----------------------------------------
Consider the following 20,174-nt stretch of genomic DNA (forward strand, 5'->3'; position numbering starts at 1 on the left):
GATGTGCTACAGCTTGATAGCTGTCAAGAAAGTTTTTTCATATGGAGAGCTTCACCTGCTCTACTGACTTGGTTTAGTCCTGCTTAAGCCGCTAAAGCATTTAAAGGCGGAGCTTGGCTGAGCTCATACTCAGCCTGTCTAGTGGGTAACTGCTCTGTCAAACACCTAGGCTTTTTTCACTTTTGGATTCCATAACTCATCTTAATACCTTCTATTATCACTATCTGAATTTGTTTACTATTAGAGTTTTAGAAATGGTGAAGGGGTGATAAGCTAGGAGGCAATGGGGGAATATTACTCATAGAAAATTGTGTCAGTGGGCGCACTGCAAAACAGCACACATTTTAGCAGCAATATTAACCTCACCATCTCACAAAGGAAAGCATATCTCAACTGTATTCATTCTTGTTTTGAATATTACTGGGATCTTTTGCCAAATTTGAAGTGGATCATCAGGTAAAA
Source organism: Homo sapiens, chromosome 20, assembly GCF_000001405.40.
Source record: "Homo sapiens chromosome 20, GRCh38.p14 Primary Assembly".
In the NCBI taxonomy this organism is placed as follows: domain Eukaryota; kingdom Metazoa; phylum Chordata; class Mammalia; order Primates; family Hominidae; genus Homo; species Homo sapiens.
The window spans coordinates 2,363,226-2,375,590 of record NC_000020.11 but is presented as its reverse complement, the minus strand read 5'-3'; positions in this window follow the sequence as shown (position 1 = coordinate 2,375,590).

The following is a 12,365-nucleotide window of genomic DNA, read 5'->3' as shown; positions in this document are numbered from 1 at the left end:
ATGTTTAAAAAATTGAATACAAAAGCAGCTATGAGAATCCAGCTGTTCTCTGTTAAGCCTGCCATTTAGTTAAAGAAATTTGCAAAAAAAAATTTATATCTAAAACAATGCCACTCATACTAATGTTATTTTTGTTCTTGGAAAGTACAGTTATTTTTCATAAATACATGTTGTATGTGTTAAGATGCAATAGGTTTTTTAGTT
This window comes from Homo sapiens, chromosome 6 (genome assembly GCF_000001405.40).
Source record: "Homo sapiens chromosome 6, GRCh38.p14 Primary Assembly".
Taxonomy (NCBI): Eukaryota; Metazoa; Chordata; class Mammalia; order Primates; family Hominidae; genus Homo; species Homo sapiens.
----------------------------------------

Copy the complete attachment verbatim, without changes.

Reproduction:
Consider the following 20,174-nt stretch of genomic DNA (forward strand, 5'->3'; position numbering starts at 1 on the left):
GATGTGCTACAGCTTGATAGCTGTCAAGAAAGTTTTTTCATATGGAGAGCTTCACCTGCTCTACTGACTTGGTTTAGTCCTGCTTAAGCCGCTAAAGCATTTAAAGGCGGAGCTTGGCTGAGCTCATACTCAGCCTGTCTAGTGGGTAACTGCTCTGTCAAACACCTAGGCTTTTTTCACTTTTGGATTCCATAACTCATCTTAATACCTTCTATTATCACTATCTGAATTTGTTTACTATTAGAGTTTTAGAAATGGTGAAGGGGTGATAAGCTAGGAGGCAATGGGGGAATATTACTCATAGAAAATTGTGTCAGTGGGCGCACTGCAAAACAGCACACATTTTAGCAGCAATATTAACCTCACCATCTCACAAAGGAAAGCATATCTCAACTGTATTCATTCTTGTTTTGAATATTACTGGGATCTTTTGCCAAATTTGAAGTGGATCATCAGGTAAAA
Source organism: Homo sapiens, chromosome 20, assembly GCF_000001405.40.
Source record: "Homo sapiens chromosome 20, GRCh38.p14 Primary Assembly".
In the NCBI taxonomy this organism is placed as follows: domain Eukaryota; kingdom Metazoa; phylum Chordata; class Mammalia; order Primates; family Hominidae; genus Homo; species Homo sapiens.
The window spans coordinates 2,363,226-2,375,590 of record NC_000020.11 but is presented as its reverse complement, the minus strand read 5'-3'; positions in this window follow the sequence as shown (position 1 = coordinate 2,375,590).

The following is a 12,365-nucleotide window of genomic DNA, read 5'->3' as shown; positions in this document are numbered from 1 at the left end:
ATGTTTAAAAAATTGAATACAAAAGCAGCTATGAGAATCCAGCTGTTCTCTGTTAAGCCTGCCATTTAGTTAAAGAAATTTGCAAAAAAAAATTTATATCTAAAACAATGCCACTCATACTAATGTTATTTTTGTTCTTGGAAAGTACAGTTATTTTTCATAAATACATGTTGTATGTGTTAAGATGCAATAGGTTTTTTAGTT
This window comes from Homo sapiens, chromosome 6 (genome assembly GCF_000001405.40).
Source record: "Homo sapiens chromosome 6, GRCh38.p14 Primary Assembly".
Taxonomy (NCBI): Eukaryota; Metazoa; Chordata; class Mammalia; order Primates; family Hominidae; genus Homo; species Homo sapiens.